Small Business on Life Support: Let Us Stay Connected

April 2, 2020 Aaron Kinne

6-minute read

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Watch today's episode of "Keeping Work Human," featuring three small business owners.

I’m incredibly fortunate to live in the center of Concord, Mass., a quintessential New England town if ever there was one.

Our Main Street is lined with quaint shops, cute restaurants, and a hardware store that’s been owned by the same family for five generations. And though there is a Starbucks and a Dunkin’ just outside of town, Concordians flock to the local bakery for its legendary banana muffins.

While I can’t claim to be best friends with each of the small business owners in town, I have evolved a warmth and familiarity with those whose businesses I frequent over the years. The local sandwich shop where the wait staff knows I order sweet potato fries with my turkey club. The artisanal craft store that, without fail, comes up with the perfect gift for that impossible relative. And The Cheese Shop, where they put together custom baskets of gourmet cheeses and other delicacies for special occasions.

So it’s a like a body blow for me to drive through our totally deserted town center and see the storefronts closed with no one – I mean no one – on the streets.

For SMBs, stormy seas ahead

There are so many stories coming out of the COVID-19 crisis – some inspiring, some heartbreaking, some both. But perhaps because my father was himself a small business owner, there’s a particular immediacy and relevance to the plight of SMBs during this time in history.

Writing in The New York Times, Sendhil Mullainathan echoed some of the same sentiments: “I take the plight of small-business people personally. Perhaps you do, too. My mom ran a small video store in Los Angeles for over 20 years. She survived a major economic recession, two riots that rumbled past her window and even the opening of a Blockbuster nearby.”

We are in unchartered waters these days. As a recent Wall Street Journal article noted, “The U.S. economy has suffered a body blow with no modern precedent. Unemployment, just 3.5% in February, could top 10% in coming months, higher than its peak in the 2008-09 recession. Some see it surpassing 20% soon, levels unseen since the Great Depression.”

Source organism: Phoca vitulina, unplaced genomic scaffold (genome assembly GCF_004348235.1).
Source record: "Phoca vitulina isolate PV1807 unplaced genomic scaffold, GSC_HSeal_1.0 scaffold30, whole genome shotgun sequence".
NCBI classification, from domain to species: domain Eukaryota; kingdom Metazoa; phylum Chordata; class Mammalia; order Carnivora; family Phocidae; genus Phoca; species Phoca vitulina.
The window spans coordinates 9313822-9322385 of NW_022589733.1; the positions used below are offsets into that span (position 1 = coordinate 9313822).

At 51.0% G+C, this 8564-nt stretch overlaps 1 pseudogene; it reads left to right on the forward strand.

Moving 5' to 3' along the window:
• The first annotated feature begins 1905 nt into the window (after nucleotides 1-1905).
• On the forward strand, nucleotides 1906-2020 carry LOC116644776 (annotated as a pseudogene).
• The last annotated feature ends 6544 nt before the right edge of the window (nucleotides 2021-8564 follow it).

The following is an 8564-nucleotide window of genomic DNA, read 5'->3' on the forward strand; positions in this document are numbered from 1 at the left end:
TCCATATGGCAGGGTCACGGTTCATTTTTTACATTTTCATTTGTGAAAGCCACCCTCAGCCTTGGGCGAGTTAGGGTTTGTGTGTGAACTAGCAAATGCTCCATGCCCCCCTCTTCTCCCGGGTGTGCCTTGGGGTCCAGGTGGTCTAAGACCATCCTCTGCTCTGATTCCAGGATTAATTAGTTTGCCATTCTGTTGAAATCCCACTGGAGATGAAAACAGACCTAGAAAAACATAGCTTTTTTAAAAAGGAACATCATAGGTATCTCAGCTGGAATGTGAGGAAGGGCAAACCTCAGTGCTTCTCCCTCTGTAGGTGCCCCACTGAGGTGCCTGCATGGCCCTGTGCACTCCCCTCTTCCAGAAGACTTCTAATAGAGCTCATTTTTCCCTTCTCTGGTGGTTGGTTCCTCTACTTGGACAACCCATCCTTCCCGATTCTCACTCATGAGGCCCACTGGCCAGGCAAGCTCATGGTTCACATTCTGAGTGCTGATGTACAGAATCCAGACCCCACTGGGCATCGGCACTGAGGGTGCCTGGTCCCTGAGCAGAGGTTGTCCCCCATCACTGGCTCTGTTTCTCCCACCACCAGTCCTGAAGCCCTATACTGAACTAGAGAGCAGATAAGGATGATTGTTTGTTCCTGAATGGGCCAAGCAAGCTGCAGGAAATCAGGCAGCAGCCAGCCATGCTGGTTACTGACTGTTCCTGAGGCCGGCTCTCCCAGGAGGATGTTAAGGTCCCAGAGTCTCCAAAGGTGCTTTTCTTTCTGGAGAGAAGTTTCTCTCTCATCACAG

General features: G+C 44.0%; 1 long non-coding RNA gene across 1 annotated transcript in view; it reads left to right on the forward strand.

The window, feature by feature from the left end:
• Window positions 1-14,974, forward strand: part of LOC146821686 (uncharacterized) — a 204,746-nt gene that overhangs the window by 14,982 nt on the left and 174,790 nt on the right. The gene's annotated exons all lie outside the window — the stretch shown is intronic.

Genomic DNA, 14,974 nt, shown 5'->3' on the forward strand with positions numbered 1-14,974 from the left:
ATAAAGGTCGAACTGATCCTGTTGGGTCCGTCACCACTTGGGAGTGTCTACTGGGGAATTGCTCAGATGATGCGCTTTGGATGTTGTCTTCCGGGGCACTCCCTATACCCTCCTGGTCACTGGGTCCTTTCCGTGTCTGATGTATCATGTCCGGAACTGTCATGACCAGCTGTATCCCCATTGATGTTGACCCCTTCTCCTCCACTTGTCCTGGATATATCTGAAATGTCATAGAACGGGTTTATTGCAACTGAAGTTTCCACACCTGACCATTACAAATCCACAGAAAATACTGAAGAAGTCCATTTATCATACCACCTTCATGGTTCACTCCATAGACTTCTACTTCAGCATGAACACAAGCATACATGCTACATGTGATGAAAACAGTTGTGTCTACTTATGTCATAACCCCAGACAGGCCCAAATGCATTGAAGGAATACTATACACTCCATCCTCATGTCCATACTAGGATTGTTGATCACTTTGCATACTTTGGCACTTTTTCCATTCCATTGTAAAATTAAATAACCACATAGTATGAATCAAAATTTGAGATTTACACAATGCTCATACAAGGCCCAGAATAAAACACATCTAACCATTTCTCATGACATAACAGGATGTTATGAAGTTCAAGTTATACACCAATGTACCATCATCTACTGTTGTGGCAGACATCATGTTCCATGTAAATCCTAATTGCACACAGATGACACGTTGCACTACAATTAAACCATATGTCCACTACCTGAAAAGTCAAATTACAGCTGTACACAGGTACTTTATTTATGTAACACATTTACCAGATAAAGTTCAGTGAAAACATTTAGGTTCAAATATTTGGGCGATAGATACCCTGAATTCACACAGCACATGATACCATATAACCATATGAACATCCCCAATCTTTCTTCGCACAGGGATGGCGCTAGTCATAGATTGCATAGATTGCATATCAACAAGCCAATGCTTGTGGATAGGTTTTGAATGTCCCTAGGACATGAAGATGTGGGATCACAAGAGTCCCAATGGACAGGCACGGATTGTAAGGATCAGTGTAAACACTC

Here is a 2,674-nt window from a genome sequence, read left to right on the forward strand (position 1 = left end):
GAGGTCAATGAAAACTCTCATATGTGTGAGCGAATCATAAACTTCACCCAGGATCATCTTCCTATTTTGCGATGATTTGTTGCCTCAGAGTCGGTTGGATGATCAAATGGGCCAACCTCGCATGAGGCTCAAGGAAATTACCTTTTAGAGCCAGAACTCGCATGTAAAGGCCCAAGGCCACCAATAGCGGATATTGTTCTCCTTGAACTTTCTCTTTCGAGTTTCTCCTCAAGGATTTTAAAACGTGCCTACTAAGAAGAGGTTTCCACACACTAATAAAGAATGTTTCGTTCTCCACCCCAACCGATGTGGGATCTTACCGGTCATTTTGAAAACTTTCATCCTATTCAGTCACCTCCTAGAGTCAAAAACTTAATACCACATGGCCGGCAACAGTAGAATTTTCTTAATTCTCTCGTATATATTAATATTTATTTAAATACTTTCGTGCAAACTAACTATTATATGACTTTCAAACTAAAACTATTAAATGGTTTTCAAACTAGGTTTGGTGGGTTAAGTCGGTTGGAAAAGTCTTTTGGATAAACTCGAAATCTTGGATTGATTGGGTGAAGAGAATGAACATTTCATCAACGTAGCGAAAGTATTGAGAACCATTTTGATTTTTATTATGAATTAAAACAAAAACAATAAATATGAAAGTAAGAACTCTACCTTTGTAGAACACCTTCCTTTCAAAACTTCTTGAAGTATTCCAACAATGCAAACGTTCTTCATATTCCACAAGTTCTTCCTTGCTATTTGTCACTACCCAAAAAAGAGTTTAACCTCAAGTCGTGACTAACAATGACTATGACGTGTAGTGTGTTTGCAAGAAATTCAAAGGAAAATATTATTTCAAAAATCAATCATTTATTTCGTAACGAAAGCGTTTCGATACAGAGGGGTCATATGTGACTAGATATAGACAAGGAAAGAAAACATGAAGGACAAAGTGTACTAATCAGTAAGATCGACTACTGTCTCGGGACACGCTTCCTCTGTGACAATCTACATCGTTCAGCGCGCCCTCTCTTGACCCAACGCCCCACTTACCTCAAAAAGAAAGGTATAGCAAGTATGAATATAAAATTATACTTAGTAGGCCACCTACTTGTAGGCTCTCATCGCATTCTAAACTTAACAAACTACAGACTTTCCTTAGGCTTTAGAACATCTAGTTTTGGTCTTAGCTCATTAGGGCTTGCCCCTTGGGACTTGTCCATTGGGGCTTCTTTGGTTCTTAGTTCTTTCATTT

A CNBC “Make It” article says analysts are predicting a possible 15,000 permanent retail store closures in 2020 due to COVID-19. It cites Economic Policy Institute data which says “the disease outbreak could potentially wipe out 3 million jobs from the U.S. economy before this summer.” 

And a Goldman Sachs survey of more than 1,500 small business owners found more than half don’t think they could continue operating their businesses for more than three months amid the current conditions caused by COVID-19.

In an interview in The New York Times, noted restauranteur, author, and media personality David Chang gave this grime assessment: “I’m not being hyperbolic in any way: Without government intervention, there will be no service industry whatsoever. There are so many people that work for me who I am incredibly concerned about. Where are they going to get their next meal? Do they have health care coverage? How are they going to pay their bills?”

According to that same Wall Street Journal article, it’s not the depth of the recession, it’s the duration. It notes that when areas of the country are hit by natural disasters, they are able to rebound once the disruption has passed. The thinking goes that if we endure a harsh, but relatively short-lived, hit from COVID-19, SMBs may be able to hang on and recover.  

But the article goes on to remind us: “This isn’t like other recessions, in which businesses and consumers are unwilling to spend. This time they are unable to spend. It resembles a natural disaster such as a hurricane that closes an entire affected region. The priority now is to avoid New Orleans’ post-Katrina fate. That requires enabling businesses, as best as possible, to hang on until the pandemic emergency is over.”